David Fabian: Income investors face a brave new world in 2014 that is punctuated by real interest rates trending higher and the Federal Reserve slowly reducing the pace of their quantitative easing measures. This has led to fears of a massive shift in asset allocation from traditional fixed-income to equities and alternative investments. In fact, many have abandoned bonds altogether and have sworn off owning them for the foreseeable future. On the flip side, stalwart income seekers have shifted a tremendous amount of their holdings to short duration or credit sensitive holdings which have thrived in 2013.
The key to success in 2014 will be to strike a balance between credit, duration, and sector exposure to achieve positive returns in fixed-income. One thing that can’t be discounted is the level of income, diversification, and low volatility that is needed by retirees, pensions, and a host of other conservative investors. Bond’s shouldn’t be ignored, but rather implemented in a strategic manner to achieve your investment goals with the knowledge that there may be speed bumps along the way.
The following are some of my thoughts pertaining to opportunities and risks in bonds over the next 12 months.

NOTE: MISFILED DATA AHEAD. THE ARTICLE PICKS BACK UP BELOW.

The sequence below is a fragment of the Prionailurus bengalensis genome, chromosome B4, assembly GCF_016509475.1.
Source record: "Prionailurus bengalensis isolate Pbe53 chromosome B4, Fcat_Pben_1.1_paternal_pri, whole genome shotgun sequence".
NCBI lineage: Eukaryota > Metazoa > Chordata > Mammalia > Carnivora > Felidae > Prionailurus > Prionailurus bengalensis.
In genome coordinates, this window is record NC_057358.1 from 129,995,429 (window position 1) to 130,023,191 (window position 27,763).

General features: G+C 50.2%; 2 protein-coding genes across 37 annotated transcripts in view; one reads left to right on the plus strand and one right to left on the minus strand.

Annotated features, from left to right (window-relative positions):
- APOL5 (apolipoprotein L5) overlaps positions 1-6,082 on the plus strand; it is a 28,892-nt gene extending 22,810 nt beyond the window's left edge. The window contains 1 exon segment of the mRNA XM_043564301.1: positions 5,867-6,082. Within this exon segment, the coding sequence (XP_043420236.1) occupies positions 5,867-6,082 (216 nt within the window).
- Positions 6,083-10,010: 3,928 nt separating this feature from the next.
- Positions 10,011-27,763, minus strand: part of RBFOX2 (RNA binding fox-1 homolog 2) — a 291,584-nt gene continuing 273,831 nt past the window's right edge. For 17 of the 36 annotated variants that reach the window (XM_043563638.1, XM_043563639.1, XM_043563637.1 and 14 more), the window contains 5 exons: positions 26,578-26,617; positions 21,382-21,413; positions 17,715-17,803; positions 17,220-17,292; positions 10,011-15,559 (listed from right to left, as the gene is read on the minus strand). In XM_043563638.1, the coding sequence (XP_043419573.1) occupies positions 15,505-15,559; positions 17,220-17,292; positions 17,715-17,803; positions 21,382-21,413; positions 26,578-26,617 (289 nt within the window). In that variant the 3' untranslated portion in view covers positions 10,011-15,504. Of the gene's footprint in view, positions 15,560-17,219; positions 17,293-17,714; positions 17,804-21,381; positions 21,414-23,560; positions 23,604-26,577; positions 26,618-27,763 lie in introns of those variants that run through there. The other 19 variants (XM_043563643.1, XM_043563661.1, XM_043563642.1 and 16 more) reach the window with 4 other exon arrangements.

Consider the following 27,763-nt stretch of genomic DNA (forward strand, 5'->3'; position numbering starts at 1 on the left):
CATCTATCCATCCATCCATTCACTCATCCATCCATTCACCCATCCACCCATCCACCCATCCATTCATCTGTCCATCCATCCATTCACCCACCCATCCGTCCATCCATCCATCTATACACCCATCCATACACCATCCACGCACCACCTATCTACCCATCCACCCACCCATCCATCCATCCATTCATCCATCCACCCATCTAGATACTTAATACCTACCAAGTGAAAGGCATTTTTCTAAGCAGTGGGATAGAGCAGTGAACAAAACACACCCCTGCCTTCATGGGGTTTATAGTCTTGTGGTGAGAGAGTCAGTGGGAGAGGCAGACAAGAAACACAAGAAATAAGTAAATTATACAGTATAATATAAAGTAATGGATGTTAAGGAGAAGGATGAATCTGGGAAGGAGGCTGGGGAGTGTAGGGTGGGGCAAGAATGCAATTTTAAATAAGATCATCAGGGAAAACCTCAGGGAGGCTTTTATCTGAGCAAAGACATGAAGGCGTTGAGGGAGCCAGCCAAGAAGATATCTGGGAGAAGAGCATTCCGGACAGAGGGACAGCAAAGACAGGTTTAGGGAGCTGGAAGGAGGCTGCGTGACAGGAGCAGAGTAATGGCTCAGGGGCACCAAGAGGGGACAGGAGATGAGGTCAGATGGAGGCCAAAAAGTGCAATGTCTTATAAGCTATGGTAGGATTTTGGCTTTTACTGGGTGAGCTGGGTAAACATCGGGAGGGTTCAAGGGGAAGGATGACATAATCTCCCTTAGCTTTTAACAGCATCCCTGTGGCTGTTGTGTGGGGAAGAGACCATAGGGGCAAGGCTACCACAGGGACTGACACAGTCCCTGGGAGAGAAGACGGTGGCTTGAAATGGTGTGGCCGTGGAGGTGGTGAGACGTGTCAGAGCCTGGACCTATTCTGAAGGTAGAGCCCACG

Most investors perceive rising interest rates to be the biggest risk to bond holders over the next year. There are a number of ways that ETF investors can combat rising rates. One such method would be to purchase a rising rate fund such as the ProShares 20+ Year Short Treasury ETF (NYSEARCA:TBF). This fund essentially moves in the same direction as long-term interest rates and can hedge off a portion of the volatility in your fixed-income portfolio.
At this stage, it’s important to remember that interest rates have already risen considerably since their 2013 low. They will more than likely continue to meander through 2014 with a variety of ups and downs along the way. If you are planning on shorting treasury bonds, make sure that you do so with a risk management approach that takes into account the potential for deflation.
Another method of insulation would be to shorten your average portfolio duration. An example of which would be to move from the iShares Aggregate Bond ETF (NYSEARCA:AGG) to the Vanguard Short Duration Bond ETF (NYSEARCA:BSV). This would lower the effective maturity dates of the bonds in your portfolio, but also quite drastically reduce your monthly income stream. If you are dependent on the dividends from your investments, this strategy may eat into your capital over time.